Legal Blog

Deadline Nearing for D.C. Employers with Tipping: What to Know

Woman putting 20 dollar bill into a glass tip jar on wooden table indoors, closeupThe economy has become more and more dependent on tips. In fact, tipping is integral to many industries and employees – for those beyond those working in restaurants. In 2018, the District of Columbia passed the Tipped Wage Workers Fairness Act (TWWF), requiring D.C. employers inform their employees who earn tips of their rights and benefits. The TWWF applies to employers with one or more employees and places significant requirements on employers, including:

  • Conduct and report sexual harassment training
  • Conduct and report wage payment training
  • Report the number of complaints arising out of sexual harassment
  • Post and distribute a sexual harassment policy and related fact sheet
  • Certify compliance with the above-referenced requirements

Submission and compliance review are conducted by the District’s Office of Human Rights (OHR). The deadline for 2020 and 2021 reporting is September 30, 2022 – with subsequent deadlines attaching on an annual basis (deadline: December 31). The TWWF provides that OHR-approved training materials should be used – otherwise, approval of training materials must be approved by OHR.  Further,  new employees must receive training within 90-days of starting a position (with certain exceptions). Based on the multiplicity of requirements, I recommend that employers revisit or begin to closely review compliance now so as to avoid potential penalties.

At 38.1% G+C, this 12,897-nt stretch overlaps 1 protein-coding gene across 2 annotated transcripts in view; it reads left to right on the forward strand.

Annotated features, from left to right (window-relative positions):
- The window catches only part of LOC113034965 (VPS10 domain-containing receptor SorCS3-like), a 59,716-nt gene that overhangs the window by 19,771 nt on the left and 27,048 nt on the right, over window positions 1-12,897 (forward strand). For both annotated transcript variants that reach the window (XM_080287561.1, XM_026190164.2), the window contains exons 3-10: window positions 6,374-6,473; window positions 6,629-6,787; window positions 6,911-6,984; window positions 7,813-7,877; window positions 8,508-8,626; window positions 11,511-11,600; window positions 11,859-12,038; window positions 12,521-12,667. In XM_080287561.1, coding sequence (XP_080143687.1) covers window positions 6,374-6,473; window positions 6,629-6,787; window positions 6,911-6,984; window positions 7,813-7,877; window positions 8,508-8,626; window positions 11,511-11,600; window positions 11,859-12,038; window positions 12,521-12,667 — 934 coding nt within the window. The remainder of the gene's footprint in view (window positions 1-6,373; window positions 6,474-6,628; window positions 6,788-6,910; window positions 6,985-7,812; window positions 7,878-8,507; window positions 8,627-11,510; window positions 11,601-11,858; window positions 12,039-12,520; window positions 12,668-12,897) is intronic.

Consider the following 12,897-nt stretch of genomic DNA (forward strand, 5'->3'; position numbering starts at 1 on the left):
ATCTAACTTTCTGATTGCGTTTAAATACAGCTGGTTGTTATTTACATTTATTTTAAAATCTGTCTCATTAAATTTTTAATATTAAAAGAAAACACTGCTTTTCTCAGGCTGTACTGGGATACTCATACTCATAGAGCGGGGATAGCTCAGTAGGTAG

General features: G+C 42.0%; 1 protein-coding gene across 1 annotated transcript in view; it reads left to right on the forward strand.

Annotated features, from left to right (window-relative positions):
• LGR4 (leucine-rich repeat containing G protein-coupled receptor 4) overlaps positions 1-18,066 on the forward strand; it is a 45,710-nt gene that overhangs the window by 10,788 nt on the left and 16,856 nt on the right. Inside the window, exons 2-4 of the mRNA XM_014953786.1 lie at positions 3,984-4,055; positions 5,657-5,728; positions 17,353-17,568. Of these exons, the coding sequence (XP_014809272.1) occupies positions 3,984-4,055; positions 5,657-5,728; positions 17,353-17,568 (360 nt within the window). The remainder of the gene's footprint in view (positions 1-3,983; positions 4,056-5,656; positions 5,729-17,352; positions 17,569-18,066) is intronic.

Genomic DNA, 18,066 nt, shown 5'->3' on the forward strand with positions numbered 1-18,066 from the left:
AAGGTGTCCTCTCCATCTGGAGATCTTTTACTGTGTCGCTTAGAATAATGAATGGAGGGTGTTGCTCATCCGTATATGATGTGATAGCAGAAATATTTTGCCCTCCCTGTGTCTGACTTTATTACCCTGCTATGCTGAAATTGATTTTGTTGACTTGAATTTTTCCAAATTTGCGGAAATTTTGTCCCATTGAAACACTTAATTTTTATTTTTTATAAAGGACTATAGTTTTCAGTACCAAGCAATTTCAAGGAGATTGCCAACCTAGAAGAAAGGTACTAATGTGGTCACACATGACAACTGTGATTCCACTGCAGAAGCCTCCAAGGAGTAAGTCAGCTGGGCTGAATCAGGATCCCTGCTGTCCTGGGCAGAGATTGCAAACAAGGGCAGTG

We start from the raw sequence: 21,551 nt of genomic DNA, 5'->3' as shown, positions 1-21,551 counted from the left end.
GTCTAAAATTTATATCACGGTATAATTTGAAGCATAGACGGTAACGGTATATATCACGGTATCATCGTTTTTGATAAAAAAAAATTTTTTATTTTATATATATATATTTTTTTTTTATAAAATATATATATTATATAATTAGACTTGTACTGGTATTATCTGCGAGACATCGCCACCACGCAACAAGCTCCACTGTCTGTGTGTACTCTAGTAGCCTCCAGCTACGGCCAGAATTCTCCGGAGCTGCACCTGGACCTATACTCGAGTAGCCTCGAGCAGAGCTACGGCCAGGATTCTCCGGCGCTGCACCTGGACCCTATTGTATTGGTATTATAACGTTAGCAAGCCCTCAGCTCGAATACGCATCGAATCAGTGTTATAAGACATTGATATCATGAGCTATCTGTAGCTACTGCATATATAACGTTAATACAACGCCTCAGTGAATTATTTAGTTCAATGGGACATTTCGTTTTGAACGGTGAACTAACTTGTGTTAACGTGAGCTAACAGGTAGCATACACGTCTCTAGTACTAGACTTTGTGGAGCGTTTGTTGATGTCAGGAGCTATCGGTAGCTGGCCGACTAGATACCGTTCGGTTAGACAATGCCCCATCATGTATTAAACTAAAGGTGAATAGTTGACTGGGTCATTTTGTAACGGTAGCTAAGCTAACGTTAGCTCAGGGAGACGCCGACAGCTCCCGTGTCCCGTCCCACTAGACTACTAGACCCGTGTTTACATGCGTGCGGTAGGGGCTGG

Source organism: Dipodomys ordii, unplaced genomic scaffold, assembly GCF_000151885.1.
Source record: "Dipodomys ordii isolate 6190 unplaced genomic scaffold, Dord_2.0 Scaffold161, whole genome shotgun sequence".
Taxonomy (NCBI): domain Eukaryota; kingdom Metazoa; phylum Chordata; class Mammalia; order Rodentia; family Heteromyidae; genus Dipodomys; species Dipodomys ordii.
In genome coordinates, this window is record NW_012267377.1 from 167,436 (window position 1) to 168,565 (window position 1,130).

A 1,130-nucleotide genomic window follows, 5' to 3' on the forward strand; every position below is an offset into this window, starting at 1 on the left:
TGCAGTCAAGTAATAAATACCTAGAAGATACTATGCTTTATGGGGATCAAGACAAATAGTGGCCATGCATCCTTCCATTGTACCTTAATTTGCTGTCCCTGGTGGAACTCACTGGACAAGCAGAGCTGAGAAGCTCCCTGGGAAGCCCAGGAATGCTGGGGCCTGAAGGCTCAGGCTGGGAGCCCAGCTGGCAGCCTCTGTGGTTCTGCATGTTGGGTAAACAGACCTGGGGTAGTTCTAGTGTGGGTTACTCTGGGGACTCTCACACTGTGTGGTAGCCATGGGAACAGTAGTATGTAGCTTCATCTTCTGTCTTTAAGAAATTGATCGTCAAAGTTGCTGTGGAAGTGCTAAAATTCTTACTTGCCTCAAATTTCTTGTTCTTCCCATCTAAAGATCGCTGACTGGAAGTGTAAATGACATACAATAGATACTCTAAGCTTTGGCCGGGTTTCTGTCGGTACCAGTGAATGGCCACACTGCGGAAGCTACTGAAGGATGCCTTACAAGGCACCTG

Questions about tipped workers? Reach out to me to discuss.

Contact me at or 703.745.1849


Theodora Stringham assists individuals, businesses, and organizations with growing successfully while minimizing liability. Focusing on real estate and personnel needs, Ms. Stringham executes sustainable plans for real estate development and employee matters. She provides comprehensive representation for everyday growth issues, including, but not limited to, re-zonings, site plan approvals, eminent domain/valuation concerns, employment discrimination, and disciplinary issues. Ms. Stringham’s scope of representation ranges from identifying potential liability and providing counseling/trainings, all the way through representation at trial.






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